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Developmental instability: measures of resistance and resilience using pumpkin (Cucurbita pepo L.)

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Abstract:

Fluctuating asymmetry measures random deviations from bilateral symmetry, and thus estimates developmental instability, the loss of ability by an organism to regulate its development. There have been few rigorous tests of this proposition. Regulation of bilateral symmetry must involve either feedback between the sides or independent regulation toward a symmetric set point. Either kind of regulation should decrease asymmetry over time, but only right–left feedback produces compensatory growth across sides, seen as antipersistent growth following perturbation. Here, we describe the developmental trajectories of perturbed and unperturbed leaves of pumpkin, Cucurbita pepo L., grown at three densities. Covering one side of a leaf with aluminium foil for 24 h perturbed leaf growth. Reduced growth on the perturbed side caused leaves to become more asymmetrical than unperturbed controls. After the treatment the size-corrected asymmetry decreased over time. In addition, rescaled range analysis showed that asymmetry was antipersistent rather than random, i.e. fluctuation in one direction was likely to be followed by fluctuations in the opposite direction. Development involves right–left feedback. This feedback reduced size-corrected asymmetry over time most strongly in the lowest density treatment suggesting that developmental instability results from a lack of resilience rather than resistance.  © 2003 The Linnean Society of London, Biological Journal of the Linnean Society , 2003, 78, 27–41.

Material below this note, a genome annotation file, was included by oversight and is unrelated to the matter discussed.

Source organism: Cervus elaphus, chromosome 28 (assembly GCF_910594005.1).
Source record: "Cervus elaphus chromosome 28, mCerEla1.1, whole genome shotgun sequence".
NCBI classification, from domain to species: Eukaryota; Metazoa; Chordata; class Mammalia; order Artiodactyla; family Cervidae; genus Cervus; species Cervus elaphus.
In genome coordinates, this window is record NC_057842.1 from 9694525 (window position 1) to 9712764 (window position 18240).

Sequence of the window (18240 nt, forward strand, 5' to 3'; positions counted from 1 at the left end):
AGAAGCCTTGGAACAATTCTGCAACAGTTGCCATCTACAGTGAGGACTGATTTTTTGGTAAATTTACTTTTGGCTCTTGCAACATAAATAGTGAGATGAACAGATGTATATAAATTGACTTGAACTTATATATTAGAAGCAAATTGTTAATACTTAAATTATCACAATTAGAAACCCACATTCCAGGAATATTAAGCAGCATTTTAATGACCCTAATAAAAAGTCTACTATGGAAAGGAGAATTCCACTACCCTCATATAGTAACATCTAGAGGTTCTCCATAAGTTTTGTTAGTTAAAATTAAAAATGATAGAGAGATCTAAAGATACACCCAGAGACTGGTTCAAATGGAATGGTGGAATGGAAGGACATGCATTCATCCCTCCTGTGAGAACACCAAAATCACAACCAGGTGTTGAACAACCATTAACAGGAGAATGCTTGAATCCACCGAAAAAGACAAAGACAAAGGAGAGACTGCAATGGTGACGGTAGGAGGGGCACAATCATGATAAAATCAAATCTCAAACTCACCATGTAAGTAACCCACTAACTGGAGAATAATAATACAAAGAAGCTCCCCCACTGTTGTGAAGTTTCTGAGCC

Keywords: Brownian motion; Hurst coefficient; compensatory growth; dynamic fluctuating asymmetry –growth oscillations

Document Type: Research Article

DOI: http://dx.doi.org/10.1046/j.1095-8312.2003.00123.x

Affiliations: 1: Department of Biological Sciences, Wayne State University, Detroit, MI 48202, USA 2: Department of Biology, Berry College, Mount Berry, GA 30149–0446, USA 3: Biological Resources Division, Northwest Biological Science Center, 6505 NE 65th Street, Seattle, WA 98115, USA

Publication date: January 1, 2003

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